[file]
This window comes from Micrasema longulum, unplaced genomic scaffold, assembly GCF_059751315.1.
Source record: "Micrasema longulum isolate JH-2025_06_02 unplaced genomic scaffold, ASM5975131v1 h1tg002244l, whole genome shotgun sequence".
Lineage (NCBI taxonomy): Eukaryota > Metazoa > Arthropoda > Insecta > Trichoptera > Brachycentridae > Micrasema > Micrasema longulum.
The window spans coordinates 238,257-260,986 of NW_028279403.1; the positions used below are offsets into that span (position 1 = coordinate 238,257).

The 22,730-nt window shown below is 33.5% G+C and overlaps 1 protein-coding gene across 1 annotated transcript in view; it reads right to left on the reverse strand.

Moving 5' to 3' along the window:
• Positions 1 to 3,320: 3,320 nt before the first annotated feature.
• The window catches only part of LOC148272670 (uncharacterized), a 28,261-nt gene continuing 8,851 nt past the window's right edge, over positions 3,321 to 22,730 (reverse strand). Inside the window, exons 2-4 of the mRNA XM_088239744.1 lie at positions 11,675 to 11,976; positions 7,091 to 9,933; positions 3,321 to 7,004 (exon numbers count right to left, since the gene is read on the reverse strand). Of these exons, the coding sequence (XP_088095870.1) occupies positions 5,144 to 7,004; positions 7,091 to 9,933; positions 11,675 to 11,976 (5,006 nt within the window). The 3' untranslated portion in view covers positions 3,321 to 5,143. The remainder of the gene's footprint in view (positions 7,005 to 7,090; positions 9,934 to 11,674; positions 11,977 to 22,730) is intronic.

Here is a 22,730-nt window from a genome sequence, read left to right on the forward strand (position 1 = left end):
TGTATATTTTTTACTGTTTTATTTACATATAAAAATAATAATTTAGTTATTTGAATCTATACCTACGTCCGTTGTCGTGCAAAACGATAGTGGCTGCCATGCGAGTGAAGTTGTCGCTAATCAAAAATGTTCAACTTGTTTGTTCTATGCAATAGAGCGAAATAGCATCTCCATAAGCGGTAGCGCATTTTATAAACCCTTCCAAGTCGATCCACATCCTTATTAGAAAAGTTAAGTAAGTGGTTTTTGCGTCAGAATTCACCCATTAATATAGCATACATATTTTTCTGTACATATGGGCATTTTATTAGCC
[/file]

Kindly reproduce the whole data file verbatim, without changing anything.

This window comes from Micrasema longulum, unplaced genomic scaffold, assembly GCF_059751315.1.
Source record: "Micrasema longulum isolate JH-2025_06_02 unplaced genomic scaffold, ASM5975131v1 h1tg002244l, whole genome shotgun sequence".
Lineage (NCBI taxonomy): Eukaryota > Metazoa > Arthropoda > Insecta > Trichoptera > Brachycentridae > Micrasema > Micrasema longulum.
The window spans coordinates 238,257-260,986 of NW_028279403.1; the positions used below are offsets into that span (position 1 = coordinate 238,257).

The 22,730-nt window shown below is 33.5% G+C and overlaps 1 protein-coding gene across 1 annotated transcript in view; it reads right to left on the reverse strand.

Moving 5' to 3' along the window:
• Positions 1 to 3,320: 3,320 nt before the first annotated feature.
• The window catches only part of LOC148272670 (uncharacterized), a 28,261-nt gene continuing 8,851 nt past the window's right edge, over positions 3,321 to 22,730 (reverse strand). Inside the window, exons 2-4 of the mRNA XM_088239744.1 lie at positions 11,675 to 11,976; positions 7,091 to 9,933; positions 3,321 to 7,004 (exon numbers count right to left, since the gene is read on the reverse strand). Of these exons, the coding sequence (XP_088095870.1) occupies positions 5,144 to 7,004; positions 7,091 to 9,933; positions 11,675 to 11,976 (5,006 nt within the window). The 3' untranslated portion in view covers positions 3,321 to 5,143. The remainder of the gene's footprint in view (positions 7,005 to 7,090; positions 9,934 to 11,674; positions 11,977 to 22,730) is intronic.

Here is a 22,730-nt window from a genome sequence, read left to right on the forward strand (position 1 = left end):
TGTATATTTTTTACTGTTTTATTTACATATAAAAATAATAATTTAGTTATTTGAATCTATACCTACGTCCGTTGTCGTGCAAAACGATAGTGGCTGCCATGCGAGTGAAGTTGTCGCTAATCAAAAATGTTCAACTTGTTTGTTCTATGCAATAGAGCGAAATAGCATCTCCATAAGCGGTAGCGCATTTTATAAACCCTTCCAAGTCGATCCACATCCTTATTAGAAAAGTTAAGTAAGTGGTTTTTGCGTCAGAATTCACCCATTAATATAGCATACATATTTTTCTGTACATATGGGCATTTTATTAGCC